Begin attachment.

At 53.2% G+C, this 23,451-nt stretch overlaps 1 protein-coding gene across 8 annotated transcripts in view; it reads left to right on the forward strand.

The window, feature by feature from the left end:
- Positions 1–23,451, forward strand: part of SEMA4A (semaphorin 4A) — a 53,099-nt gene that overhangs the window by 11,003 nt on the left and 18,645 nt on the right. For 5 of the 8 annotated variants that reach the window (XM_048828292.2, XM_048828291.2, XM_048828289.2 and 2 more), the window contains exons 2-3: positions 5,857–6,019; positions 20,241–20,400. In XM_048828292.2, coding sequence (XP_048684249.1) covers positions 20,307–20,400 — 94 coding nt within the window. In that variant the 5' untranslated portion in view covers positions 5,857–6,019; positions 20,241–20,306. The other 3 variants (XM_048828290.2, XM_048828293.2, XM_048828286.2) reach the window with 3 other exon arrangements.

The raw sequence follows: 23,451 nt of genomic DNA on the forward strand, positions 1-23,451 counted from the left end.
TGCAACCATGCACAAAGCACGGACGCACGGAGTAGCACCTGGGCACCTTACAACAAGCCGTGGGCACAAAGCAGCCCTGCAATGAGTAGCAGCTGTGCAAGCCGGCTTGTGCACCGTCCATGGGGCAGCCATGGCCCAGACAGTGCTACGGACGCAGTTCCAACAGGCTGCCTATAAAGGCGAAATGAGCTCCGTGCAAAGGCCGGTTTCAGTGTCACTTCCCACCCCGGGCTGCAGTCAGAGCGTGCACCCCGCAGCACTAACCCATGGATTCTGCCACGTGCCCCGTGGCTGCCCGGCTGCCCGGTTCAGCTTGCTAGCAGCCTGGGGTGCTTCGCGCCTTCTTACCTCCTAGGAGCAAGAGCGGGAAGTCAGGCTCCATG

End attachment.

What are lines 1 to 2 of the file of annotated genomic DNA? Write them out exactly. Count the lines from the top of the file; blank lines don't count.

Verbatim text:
At 53.2% G+C, this 23,451-nt stretch overlaps 1 protein-coding gene across 8 annotated transcripts in view; it reads left to right on the forward strand.

The window, feature by feature from the left end: